This edition is available for purchase only in Bangladesh, India, Pakistan, Nepal, Bhutan, and Sri Lanka.
Perilously close to sea level and vulnerable to floods, erosion, and cyclones, Bangladesh is one of the top recipients of development aid earmarked for climate change adaptation. Yet, to what extent do adaptation projects address local needs and concerns? Combining environmental history and ethnographic fieldwork with development professionals, rural farmers, and landless women, this book critiques development narratives of Bangladesh as a ‘climate change victim’. It examines how development actors repackage colonial-era modernizing projects, which have caused severe environmental effects, as climate adaptation solutions.
Bangladesh’s environmental crisis goes beyond climate change, extending to coastal vulnerabilities that are entwined with underemployment, debt, and the lack of universal healthcare.
This timely book analyzes how development actors create flawed causal narratives linking their interventions in the environment and society of the Global South to climate change. Ultimately, such misreading's risk exacerbating climatic threats and structural inequalities.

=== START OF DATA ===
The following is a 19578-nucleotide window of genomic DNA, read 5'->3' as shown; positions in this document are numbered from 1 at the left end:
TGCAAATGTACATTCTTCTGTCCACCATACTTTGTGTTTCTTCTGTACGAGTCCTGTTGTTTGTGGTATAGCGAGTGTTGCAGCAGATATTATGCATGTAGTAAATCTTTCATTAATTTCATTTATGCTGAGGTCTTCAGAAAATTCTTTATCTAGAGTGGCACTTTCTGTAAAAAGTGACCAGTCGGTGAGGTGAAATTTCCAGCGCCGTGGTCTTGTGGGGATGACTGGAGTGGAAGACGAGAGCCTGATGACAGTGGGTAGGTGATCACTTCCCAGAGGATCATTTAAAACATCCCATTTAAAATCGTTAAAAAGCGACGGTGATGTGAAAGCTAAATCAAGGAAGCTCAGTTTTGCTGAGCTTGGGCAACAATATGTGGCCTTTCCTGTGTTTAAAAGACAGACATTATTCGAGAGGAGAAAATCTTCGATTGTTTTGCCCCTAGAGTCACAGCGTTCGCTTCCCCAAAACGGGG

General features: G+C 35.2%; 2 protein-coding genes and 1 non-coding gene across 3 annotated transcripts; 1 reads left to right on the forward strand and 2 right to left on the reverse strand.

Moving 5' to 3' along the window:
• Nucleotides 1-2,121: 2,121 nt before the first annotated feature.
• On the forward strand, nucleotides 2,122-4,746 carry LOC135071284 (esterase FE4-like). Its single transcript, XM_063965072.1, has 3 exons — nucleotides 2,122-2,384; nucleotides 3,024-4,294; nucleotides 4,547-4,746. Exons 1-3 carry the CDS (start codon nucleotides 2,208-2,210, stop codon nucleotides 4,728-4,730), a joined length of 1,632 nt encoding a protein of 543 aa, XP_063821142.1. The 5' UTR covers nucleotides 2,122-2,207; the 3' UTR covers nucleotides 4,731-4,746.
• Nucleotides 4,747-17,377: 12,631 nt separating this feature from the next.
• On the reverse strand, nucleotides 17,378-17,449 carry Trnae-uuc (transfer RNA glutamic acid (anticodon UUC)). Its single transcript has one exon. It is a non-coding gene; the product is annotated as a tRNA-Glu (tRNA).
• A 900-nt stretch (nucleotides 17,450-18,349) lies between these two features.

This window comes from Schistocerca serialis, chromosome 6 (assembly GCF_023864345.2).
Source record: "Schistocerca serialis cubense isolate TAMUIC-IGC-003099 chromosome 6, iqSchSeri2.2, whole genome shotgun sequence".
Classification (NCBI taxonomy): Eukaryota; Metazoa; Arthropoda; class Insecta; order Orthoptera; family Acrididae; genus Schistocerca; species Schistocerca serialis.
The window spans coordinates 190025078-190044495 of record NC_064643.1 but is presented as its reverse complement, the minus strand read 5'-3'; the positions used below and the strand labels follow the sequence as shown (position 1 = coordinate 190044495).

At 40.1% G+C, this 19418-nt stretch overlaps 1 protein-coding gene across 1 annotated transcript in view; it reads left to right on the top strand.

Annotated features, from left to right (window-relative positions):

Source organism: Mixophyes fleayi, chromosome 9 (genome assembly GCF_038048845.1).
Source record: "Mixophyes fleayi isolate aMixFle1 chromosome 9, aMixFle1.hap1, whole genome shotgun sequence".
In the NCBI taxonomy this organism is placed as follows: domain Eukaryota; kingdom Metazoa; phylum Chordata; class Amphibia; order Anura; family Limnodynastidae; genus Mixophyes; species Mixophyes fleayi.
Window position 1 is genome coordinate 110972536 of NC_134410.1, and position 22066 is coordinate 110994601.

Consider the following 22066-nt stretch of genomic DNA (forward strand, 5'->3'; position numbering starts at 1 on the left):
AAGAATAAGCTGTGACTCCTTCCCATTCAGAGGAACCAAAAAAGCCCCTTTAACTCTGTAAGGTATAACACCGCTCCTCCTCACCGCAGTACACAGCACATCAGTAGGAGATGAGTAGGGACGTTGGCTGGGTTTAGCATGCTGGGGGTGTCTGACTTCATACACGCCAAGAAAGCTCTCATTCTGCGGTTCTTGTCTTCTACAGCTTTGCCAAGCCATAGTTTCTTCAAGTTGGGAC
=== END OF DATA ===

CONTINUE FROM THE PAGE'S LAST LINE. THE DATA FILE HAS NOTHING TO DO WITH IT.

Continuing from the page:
Foreword by K. Sivaramakrishnan
Introduction: Climate Reductive Translations in Development
Chapter One: Simplifying Embankments
Chapter Two: Translating Climate Change
Chapter Three: Assembling Fish, Shrimp, and Suffering in a Saltwater Village
Chapter Four: Entangling Rice, Soil, and Strength in a Freshwater Village
Chapter Five: Surviving Inequality
Conclusion: Misreading Climate Change
Camelia Dewan is an environmental anthropologist focusing on the anthropology of development. She holds a PhD in Social Anthropology and Environment from the University of London (SOAS/Birkbeck). As a postdoctoral research fellow at the Department of Social Anthropology in the University of Oslo (2018-2023), she is examining the socio-environmental effects of shipbreaking in Bangladesh. She is the co-editor of two special issues- Fluid Dispossessions: Contested Waters in Capitalist Natures” (Ethnos: Journal of Anthropology) and Scaled Ethnographies of Toxic Flows (Environment and Planning C: Politics and Space). Dr. Dewan will be an Associate Senior Lecturer in Cultural Anthropology at Uppsala University from 2024.